Brussels sprouts have a bad rap.
Every time I buy them, someone asks me how I cook them. When I tell them, their expression goes from something you might expect from someone talking about being dosed with Castor Oil to a look of interest.
Everytime I make them for someone who doesn’t live with me, I have to convince them to take a taste. They usually do with their nose scrunched and their eyes closed.
And then their eyes pop open and they make this little moan in the back of their throat as they chew. That’s the best!
These mini little cabbages are fall and winter crops. In the winter especially, they are sweet and have an amazing flavor. Like cabbages, Brussels sprouts get sweeter after being kissed by frost.
I just realized today that eating in season means I won’t be able to eat Brussels sprouts in the late spring and early summer.
That was even more upsetting than realizing I can’t eat a fresh tomato until summer.
In my house, there is only one way to cook Brussels sprouts. And when I make them, my husband and kids fight over who gets the last sweet little morsel. We ate them tonight with slow cooker baby back ribs (holy cow…this recipe is coming. It was AMAZING. Good Grubbing…that’s what we called food like this when I was growing up) and broiled potatoes.
Maple Walnut Brussels Sprouts
- 1 1/2 pounds of Brussels Sprouts (the smaller the better)
- 3 garlic cloves, minced
- 2 T olive oil
- 1/4 cup walnut pieces
- 4 T maple syrup
- salt and pepper to taste
Brussels sprouts take a little work. Each little baby cabbage head needs to have the stem end trimmed before it’s cut in half vertically. The top couple of leaves will come off on their own, which is fine. Discard those. Just keep trimming and cutting, filling up a bowl as you do.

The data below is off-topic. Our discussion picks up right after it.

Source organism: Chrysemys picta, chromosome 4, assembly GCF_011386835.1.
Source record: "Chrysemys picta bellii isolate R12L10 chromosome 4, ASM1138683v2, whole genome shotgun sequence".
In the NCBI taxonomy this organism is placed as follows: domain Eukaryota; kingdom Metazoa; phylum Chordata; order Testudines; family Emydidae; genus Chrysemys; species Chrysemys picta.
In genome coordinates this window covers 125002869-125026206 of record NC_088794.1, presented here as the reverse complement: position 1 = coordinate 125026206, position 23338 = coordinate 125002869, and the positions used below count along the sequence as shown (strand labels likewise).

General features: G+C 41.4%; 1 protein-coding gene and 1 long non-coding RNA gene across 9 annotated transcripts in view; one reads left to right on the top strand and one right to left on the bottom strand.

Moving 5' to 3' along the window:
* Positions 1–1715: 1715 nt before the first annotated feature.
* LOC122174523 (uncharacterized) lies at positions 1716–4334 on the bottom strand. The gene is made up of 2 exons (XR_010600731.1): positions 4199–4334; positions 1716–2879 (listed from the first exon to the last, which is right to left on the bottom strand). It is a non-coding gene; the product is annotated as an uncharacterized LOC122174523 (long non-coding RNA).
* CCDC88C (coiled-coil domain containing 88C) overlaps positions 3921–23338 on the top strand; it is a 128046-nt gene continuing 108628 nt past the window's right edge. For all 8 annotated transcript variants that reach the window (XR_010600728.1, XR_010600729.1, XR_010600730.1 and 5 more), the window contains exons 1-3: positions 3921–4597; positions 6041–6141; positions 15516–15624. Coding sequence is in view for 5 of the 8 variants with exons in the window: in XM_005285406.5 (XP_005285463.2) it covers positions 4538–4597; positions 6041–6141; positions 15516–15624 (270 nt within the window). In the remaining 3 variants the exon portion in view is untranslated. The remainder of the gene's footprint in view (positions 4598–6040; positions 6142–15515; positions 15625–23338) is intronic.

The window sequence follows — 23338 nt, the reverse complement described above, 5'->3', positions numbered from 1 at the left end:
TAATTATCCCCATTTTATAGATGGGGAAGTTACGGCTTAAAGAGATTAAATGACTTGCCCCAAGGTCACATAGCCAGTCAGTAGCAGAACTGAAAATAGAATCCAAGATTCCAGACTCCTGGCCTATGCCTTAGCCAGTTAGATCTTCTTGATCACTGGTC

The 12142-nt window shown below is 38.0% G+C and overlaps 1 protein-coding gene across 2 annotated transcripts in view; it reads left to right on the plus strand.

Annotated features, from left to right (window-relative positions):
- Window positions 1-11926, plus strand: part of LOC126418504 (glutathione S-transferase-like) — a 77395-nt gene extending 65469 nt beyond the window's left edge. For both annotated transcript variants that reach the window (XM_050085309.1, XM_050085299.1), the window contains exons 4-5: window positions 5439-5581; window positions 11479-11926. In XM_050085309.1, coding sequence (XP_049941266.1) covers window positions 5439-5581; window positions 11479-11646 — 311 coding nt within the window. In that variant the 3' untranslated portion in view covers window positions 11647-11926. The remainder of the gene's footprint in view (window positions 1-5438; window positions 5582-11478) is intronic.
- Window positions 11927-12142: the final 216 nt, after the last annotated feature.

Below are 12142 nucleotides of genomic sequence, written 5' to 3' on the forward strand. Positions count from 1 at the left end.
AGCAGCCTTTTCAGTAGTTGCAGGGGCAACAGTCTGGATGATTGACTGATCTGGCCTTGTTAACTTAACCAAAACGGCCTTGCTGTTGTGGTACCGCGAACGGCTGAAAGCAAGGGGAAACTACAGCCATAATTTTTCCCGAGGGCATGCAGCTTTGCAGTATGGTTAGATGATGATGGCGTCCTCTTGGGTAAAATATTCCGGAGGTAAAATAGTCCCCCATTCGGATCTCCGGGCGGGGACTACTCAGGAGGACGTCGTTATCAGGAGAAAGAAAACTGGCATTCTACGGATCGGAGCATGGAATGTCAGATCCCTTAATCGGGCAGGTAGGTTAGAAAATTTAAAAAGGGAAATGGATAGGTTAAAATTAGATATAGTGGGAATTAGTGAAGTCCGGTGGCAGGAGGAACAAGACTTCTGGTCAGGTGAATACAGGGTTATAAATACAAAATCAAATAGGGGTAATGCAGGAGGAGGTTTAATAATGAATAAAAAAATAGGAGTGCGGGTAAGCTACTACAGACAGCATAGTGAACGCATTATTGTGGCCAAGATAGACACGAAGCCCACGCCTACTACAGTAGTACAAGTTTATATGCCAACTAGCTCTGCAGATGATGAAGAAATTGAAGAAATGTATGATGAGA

While all that prep is going on, start the oil heating up over medium high heat in a big pan. You want the pan nice and hot when you put the sprouts in.
Stand back when you put the sprouts in the hot oil. They’ll pop some, and sizzle. Add the garlic too, and toss to coat the sprouts.
Let the sprouts cook for a while. You want the heat high so that they’ll carmelize farily quickly. It’s overcooking that releases the sulfery stuff in cabbage and sprouts. After about 10 minutes, they should be a nice deep brown.
(In this picture, they’ve been cooking about five minutes.)
Add the walnuts and toss around. Cook another two or three minutes, then finish with the maple syrup. I reccomend using the good stuff if you can afford it, but I’ve made it with cheap store-brand maple-flavored syrup and it’s still scrumptious. Real maple syrup just does something special here.
Toss again and turn the heat off. I usually let things sit for about 10 minutes before serving. This lets the syrup meld with the rest of the flavors, and allows the hot sugar to cool. I personally like Brussels sprouts just warm, not too hot.
Hold your nose and take a bite. You won’t be sorry!